Rawlinson, Richard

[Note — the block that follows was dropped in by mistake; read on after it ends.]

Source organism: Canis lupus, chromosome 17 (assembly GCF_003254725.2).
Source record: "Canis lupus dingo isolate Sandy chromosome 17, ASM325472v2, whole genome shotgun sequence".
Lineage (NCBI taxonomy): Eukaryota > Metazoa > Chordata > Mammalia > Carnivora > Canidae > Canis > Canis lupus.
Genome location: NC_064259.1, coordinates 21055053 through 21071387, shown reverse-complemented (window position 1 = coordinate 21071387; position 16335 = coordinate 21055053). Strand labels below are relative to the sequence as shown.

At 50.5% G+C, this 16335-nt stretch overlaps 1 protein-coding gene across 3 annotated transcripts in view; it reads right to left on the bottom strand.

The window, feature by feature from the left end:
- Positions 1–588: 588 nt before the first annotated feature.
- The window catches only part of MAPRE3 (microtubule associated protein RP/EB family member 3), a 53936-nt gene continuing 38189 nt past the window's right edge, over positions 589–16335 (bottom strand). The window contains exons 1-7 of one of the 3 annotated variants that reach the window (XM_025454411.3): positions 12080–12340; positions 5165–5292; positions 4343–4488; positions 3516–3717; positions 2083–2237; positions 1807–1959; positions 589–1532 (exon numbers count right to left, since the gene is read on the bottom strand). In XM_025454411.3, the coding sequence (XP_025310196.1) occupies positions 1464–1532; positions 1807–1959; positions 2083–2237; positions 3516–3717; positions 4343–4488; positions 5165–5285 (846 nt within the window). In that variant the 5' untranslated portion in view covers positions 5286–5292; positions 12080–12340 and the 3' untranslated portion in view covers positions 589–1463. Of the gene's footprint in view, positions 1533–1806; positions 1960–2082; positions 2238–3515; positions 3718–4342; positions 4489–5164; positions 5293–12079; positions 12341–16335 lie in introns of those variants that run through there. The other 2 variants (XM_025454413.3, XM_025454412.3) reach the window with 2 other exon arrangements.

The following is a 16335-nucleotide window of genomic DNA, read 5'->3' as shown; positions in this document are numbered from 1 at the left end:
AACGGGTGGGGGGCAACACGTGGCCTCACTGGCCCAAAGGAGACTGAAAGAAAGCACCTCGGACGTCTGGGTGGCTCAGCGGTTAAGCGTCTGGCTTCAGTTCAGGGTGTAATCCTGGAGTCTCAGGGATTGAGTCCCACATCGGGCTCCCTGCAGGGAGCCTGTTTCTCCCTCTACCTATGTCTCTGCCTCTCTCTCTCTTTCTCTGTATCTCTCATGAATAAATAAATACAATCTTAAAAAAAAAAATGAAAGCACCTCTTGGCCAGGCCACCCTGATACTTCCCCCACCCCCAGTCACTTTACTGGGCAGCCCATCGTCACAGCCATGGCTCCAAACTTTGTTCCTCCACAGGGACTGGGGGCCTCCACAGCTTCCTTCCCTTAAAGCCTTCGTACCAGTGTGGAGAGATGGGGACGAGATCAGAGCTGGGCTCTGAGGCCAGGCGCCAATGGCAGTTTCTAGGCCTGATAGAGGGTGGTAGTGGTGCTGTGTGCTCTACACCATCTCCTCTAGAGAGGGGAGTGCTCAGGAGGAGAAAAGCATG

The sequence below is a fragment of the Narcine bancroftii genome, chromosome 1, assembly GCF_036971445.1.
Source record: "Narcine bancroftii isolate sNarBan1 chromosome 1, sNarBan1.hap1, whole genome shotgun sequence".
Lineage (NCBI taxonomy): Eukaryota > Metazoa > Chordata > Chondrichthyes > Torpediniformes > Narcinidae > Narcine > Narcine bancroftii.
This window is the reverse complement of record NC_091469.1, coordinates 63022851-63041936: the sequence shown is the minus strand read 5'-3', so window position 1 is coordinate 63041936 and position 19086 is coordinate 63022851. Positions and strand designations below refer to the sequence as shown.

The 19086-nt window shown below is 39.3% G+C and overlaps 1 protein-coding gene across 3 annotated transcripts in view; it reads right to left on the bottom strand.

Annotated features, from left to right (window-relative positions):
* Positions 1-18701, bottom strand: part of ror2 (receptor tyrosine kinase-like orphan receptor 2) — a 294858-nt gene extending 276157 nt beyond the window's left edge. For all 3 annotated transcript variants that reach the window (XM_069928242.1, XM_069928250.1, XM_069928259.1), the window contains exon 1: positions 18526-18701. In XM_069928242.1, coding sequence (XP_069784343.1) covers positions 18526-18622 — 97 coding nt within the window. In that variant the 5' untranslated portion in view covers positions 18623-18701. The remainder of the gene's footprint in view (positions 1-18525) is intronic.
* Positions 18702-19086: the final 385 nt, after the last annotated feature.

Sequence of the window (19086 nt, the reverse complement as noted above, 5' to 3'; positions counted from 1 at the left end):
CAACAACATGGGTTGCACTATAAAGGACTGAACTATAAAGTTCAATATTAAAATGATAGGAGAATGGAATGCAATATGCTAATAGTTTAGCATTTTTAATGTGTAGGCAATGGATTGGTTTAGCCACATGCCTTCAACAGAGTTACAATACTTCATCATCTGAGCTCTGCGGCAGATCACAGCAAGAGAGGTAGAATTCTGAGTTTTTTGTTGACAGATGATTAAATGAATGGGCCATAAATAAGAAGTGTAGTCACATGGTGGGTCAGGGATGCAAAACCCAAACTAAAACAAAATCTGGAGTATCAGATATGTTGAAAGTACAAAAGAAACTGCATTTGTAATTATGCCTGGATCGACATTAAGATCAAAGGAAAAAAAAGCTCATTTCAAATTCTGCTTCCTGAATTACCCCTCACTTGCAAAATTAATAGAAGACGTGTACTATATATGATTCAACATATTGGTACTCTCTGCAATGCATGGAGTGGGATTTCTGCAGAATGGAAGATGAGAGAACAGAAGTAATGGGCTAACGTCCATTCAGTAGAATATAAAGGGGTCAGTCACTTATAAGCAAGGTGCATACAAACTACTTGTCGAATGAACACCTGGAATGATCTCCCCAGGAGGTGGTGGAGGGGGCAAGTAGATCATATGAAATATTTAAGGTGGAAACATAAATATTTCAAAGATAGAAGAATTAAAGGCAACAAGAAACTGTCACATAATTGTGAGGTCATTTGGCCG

, an eminent antiquary, and great benefactor to the university of Oxford, was the fourth son of sir Thomas; and was educated at St. John’s college, Oxford, where he was admitted gentleman commoner, and proceeded M. A. and grand cornpounder in 1713, and was admitted to the degree of doctor of civil law by diploma in 1719. He was F. R. S. and became F. S. A. May 10, 1727. He was greatly accessary to the bringing to light many descriptions of counties; and, intending one of Oxfordshire, had collected materials from Wood’s papers, &c. had many plates engraved, and circulated printed queries, but received accounts only of two parishes, which in some degree answered the design, and encouraged him to pursue it. In this work were to be included the antiquities of the city of Oxford, which Wood promised when the English copy of his “Historia & Antiquitates Oxon.” was t.o be published, and which have since been faithfully transcribed from his papers, by Mr. Gutch, and much enlarged and corrected from ancient original authorities. All Dr. Rawlinson’s collections for the county, chiefly culled from Wood, or picked up from information, and disposed b,y hundreds in separate books, in each of which several parishes are omitted, would make but one 8vo volume. But he made large collections for the continuation of Wood’s “Athena Oxonienses” and “History of Oxfor.d,” and for an account of “Non-compilers” at the Revolution which, together with some collections of Hearne’s, and note-books of his own travels, he bequeathed by his will to the university of Oxford. The Life of Mr. Anthony Wood, historiographer of the most famous university of Oxford, with an account of his nativity, education, works, &c. collected and composed from Mss. by Richard Rawlinson, gent, commoner of St. John’s college, Oxon. was printed at London in 1711. A copy of this life, with ms additions by the author, is in the Bodleian library. He published proposals for an “History of Eton College,1717; and, in 1728, “Petri Abselardi Abbatis Ruyensis & Heloissae | Abbatissae Paracletensis Epistolae,” 8vo, dedicated to Dr, Mead. The books, the publication of which he promoted, are supposed to be the “History and Antiquities of Winchester,1715, 8vo. “History and Antiquities of Hereford,1717, 8vo. “History and Antiquities of Rochester,1717, 1723, 8vp. “Inscriptions on tombs in Bunhill-fields,1717, 8vo. “History and Antiquities of the Churches of Salisbury and Bath,1719, 1723, 8vo. “Aubrey’s History of Surrey,1719, 5 vols. 8vo. “Norden’s Delineation of Northamptonshire,1720, 8vo. “History and Antiquities of Glastonbury,Oxford, 1722, 8vo. In 1728, he translated and printed Fresnoy’s “New Method of studying History, with a Catalogue of the chief Historians,” 2 vols. 8vo. But his principal work was “The English Topographer, or, an Historical Account of all the Pieces that have been written relating to the antient Natural History or Topographical Description of any Part of England,1720, 8vo, the plan of which has been so much augmented and improved in Mr. Cough’s two editions of the “British Topography.” In 1750, he gave, by indenture, the yearly sum of 87l. 165. Sd. being the rents and profits of various estates which he inherited under the will of his grandfather Daniel Rawlinson to the university of Oxford, for the maintenance and support of an Anglo-Saxon lecture or professorship for ever. To the Society of Antiquaries, he gave, by will, a small freehold and copyhold estate at FulEam, on condition that they did not, upon any terms, or by any stratagem, art, means, or contrivance howsoever, increase or add to their (then) number of 150 members, honorary members only excepted. He also made them a considerable bequest of dies and matrices of English seals and medals, all his collection of seals ,*